It’s an elegant pour, meant to be sipped, and one Washington didn’t expect to be chug-a-lugged.  Not exactly a teetotaler himself, he wrote a letter to an employee, whom he both chastised and cautioned for drinking excessively.

When it first opened in 1798, the distillery was run by a canny Scotsman, James Anderson, and his son John.  James had convinced Washington to produce whiskey later introducing the eau de vie, which are made today according to the early recipes.  Producing 11,000 gallons of whiskey in its heyday, it became the largest distillery in America, providing two distinct grades of whiskey, which became available throughout the country, including in Alexandria’s many taverns.

Thanks to the efforts of archaeologists who discovered the foundations in 1997 and working off a grant from the Distilled Spirits Council of the United States, the distillery was restored in March of 2007 after being destroyed by fire in 1814.  Following ten years of research and construction, the distillery now produces one hundred gallons of rye whiskey in small batches twice a year.  Brandy is made every other year.

Both are made the old-fashioned way using 18th century distilling techniques.  Workers hand-cut up to 51 cords of wood per month to stoke the direct wood fires beneath the still, and giant wooden paddles are used to stir the mash, which then is transferred to a series of hogsheads.  “Manning the paddles is like steering a cement canoe down the river,” says Mount Vernon’s Master Distiller Steven Bashore.

Mount Vernon Master Distiller Steven Bashore - Photo credit Jordan Wright

Mount Vernon Master Distiller Steven Bashore – Photo credit Jordan Wright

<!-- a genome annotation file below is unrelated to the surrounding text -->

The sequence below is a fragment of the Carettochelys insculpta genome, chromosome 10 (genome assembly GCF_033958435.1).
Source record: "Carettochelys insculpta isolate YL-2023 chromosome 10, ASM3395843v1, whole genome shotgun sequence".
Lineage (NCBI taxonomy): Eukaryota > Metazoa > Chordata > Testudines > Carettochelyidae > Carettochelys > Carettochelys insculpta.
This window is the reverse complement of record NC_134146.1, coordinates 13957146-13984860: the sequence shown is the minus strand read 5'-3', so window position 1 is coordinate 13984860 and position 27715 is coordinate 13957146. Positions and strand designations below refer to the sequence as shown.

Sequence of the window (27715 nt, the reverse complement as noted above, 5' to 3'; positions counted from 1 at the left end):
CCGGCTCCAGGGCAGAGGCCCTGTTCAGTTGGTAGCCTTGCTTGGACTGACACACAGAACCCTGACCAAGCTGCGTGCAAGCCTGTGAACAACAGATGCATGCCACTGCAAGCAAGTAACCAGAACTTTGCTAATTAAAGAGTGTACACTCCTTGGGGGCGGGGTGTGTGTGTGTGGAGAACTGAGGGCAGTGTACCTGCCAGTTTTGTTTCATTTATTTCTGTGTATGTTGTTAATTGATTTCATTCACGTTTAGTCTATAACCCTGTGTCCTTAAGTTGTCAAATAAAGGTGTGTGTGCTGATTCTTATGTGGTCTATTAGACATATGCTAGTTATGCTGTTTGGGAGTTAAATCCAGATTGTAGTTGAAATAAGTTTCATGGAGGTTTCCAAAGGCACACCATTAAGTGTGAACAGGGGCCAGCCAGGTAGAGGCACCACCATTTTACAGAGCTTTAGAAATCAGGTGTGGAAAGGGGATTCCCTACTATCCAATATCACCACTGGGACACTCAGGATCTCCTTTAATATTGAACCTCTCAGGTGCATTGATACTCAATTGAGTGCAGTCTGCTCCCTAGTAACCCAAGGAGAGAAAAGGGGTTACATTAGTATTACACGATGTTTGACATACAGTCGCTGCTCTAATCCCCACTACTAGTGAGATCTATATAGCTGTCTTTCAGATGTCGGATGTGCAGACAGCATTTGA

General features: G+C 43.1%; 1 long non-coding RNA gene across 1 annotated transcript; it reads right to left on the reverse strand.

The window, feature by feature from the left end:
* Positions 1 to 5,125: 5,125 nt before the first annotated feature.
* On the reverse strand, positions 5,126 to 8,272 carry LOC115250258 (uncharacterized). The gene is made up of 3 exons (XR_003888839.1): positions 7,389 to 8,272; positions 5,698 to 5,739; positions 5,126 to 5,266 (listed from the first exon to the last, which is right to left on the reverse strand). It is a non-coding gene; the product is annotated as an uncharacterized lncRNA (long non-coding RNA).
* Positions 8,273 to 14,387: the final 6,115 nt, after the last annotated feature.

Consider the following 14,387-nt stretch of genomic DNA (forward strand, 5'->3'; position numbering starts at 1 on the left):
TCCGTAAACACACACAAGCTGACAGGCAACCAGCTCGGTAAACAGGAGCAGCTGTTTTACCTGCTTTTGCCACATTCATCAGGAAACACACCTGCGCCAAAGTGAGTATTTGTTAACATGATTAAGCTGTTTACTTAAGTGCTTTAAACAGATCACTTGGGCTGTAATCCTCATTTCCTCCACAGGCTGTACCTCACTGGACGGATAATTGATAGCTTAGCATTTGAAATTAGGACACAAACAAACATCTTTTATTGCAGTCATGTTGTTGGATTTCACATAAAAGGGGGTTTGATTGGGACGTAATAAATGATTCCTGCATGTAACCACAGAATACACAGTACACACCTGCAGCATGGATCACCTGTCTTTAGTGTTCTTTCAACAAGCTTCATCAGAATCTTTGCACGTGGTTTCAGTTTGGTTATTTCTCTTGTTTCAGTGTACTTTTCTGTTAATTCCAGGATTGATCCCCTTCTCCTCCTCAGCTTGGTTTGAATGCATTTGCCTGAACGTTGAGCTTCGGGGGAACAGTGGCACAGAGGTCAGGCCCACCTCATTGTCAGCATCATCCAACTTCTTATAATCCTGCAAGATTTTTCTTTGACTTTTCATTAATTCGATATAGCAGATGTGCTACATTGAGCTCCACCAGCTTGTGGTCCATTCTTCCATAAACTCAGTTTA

To achieve 300 gallons of whiskey, 8,000 pounds of rye, corn and malted barley from grains are sourced from Virginia farms.  Locally grown Virginia peaches become the base for the Peach Brandy Eau de Vie that George and Martha served at the mansion.  Ledger entries from 1798 show sales of eight gallons to the public. But by 1799 with production in full swing, the First Couple were graciously serving 60 gallons of the precious peach elixir to their many guests.

Adding the grains to the make the mash - Photo credit Jordan Wright

Adding the grains to the make the mash – Photo credit Jordan Wright

To recreate this “new” product two of America’s leading brandy distillers were brought in, Ted Huber of Starlight Distillery in Indiana who procured five 55-gallon drums of very fine peach juice, and Thomas McKenzie of Finger Lakes Distilling in New York.  Both men assisted Bashore in the production and bottling of the historic brandy, which has been described as having tasting notes of candied peaches and peach cobbler with a hint of cinnamon and which I can personally attest to.

Dedicated in 2007 by Britain’s Prince Andrew, the reconstructed distillery featuring the distilling process “from seed to still” is open to the public 365 days of the year.  Located at 5513 Mount Vernon Memorial Highway, Alexandria, VA 22309, the distillery is three miles south of Mount Vernon Estate and Gardens.  For hours of operation go to

To get you in the holiday spirit, or spirits as the case may be, here is a recipe for Martha Washington’s Rum Punch.









Martha Washington’s Rum Punch

Makes 6 -10 servings

  • 3 oz. of White Rum
  • 3 oz. of Dark Rum
  • 3 oz. of Orange Curaçao
 [or Peach Brandy Eau de Vie]
  • 4 oz. of Simple Syrup
 [equal parts sugar to water, warmed till sugar is dissolved]
  • 4 oz. Lemon Juice
  • 4 oz. of Fresh Orange Juice
  • 3 Lemons quartered
  • 1 Orange quartered
  • ½ Tsp. Grated nutmeg
  • 3 Cinnamon sticks (broken)
  • 6 Cloves
  • 12 oz. Boiling water

In a container, mash the orange, lemons, cinnamon sticks, cloves, and nutmeg.  Add the syrup, lemon, and orange juices.  Pour the boiling water over the mixture in the container and let cool for a few minutes.

When cool, add the White Rum, Dark Rum, and Orange Curaçao [You may substitute for Peach Brandy].  Strain well into a pitcher or punch bowl (to remove all of the spice marinade) and serve over ice in goblets and decorate with wheels of lemon and orange.

Dust with a little nutmeg and cinnamon and enjoy a sip of American history.